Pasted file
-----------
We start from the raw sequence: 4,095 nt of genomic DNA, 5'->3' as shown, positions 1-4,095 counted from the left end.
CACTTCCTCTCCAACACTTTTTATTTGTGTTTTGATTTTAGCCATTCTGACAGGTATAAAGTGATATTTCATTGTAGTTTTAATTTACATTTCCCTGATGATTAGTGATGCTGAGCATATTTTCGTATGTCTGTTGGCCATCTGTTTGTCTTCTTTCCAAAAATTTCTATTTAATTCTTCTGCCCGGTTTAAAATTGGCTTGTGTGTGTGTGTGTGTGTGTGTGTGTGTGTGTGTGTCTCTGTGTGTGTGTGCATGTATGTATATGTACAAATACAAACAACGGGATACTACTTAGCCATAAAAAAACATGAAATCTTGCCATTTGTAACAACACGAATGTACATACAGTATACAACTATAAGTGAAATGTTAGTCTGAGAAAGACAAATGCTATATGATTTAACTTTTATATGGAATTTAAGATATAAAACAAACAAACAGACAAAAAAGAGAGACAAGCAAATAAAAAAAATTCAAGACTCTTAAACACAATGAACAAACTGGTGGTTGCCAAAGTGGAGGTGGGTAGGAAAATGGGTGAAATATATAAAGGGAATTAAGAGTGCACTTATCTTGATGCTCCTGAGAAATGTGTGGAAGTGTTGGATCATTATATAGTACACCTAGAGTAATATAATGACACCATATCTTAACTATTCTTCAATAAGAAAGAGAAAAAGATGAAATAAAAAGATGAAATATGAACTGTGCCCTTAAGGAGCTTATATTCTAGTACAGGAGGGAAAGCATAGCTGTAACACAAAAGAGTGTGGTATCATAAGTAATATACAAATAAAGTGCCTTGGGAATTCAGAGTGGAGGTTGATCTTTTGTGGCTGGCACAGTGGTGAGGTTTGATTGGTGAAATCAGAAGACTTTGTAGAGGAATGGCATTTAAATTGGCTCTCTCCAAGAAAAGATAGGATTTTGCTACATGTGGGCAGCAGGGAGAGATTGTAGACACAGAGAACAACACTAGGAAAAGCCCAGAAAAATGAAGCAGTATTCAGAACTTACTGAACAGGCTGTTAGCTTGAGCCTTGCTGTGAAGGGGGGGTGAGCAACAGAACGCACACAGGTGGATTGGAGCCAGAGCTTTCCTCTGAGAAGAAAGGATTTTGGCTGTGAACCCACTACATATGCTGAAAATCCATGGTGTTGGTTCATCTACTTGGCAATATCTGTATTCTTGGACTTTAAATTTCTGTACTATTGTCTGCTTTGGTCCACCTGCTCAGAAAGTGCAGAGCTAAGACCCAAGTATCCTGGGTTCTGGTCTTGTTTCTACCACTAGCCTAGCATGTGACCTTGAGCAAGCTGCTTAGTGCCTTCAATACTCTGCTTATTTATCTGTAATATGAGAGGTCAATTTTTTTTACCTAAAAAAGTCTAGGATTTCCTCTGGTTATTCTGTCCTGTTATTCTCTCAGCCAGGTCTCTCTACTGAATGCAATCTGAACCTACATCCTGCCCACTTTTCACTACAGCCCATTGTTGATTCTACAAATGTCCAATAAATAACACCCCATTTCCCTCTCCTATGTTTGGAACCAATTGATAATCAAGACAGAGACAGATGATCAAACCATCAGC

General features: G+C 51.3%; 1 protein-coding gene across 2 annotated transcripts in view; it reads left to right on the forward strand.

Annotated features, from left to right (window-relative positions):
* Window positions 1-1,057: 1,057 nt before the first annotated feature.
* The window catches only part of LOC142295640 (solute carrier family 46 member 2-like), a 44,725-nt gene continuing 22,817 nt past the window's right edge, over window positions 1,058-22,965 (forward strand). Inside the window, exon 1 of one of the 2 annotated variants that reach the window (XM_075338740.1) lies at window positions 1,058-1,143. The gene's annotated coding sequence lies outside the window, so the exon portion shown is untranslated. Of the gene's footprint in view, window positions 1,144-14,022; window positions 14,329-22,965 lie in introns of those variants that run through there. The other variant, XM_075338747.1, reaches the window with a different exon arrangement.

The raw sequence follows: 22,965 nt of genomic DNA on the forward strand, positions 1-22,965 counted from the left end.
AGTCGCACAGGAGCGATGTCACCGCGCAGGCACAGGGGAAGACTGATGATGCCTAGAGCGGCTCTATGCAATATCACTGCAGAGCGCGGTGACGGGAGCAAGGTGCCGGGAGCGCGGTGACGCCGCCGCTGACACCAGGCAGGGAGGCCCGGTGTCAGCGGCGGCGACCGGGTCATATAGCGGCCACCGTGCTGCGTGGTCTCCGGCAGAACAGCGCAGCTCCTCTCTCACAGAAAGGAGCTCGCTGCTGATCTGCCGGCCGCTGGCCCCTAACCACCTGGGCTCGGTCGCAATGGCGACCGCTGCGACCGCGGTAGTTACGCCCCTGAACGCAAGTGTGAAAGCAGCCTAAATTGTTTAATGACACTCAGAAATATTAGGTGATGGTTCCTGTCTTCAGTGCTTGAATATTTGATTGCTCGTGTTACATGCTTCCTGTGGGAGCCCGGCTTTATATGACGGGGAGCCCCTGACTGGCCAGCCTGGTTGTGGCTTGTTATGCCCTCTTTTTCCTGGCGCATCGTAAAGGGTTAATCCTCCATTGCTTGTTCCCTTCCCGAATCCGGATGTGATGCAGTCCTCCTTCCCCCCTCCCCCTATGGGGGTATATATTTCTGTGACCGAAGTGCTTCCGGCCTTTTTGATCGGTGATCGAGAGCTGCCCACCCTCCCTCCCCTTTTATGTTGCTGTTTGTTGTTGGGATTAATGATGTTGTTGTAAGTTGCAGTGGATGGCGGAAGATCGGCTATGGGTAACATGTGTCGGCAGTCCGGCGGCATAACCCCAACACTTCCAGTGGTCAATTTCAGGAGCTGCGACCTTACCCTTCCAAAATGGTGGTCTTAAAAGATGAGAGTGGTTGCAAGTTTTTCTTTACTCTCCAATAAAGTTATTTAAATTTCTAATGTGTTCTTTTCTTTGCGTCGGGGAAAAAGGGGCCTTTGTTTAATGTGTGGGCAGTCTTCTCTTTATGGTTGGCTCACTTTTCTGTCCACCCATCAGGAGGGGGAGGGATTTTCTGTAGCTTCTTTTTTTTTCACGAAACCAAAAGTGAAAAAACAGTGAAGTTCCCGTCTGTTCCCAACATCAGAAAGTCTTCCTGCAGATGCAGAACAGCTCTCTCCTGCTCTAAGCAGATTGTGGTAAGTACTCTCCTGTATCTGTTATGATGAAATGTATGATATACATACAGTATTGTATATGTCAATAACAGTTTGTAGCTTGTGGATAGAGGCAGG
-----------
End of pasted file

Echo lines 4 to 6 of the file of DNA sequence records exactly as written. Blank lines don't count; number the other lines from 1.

Annotated features, from left to right (window-relative positions):
* Window positions 1-1,057: 1,057 nt before the first annotated feature.
* The window catches only part of LOC142295640 (solute carrier family 46 member 2-like), a 44,725-nt gene continuing 22,817 nt past the window's right edge, over window positions 1,058-22,965 (forward strand). Inside the window, exon 1 of one of the 2 annotated variants that reach the window (XM_075338740.1) lies at window positions 1,058-1,143. The gene's annotated coding sequence lies outside the window, so the exon portion shown is untranslated. Of the gene's footprint in view, window positions 1,144-14,022; window positions 14,329-22,965 lie in introns of those variants that run through there. The other variant, XM_075338747.1, reaches the window with a different exon arrangement.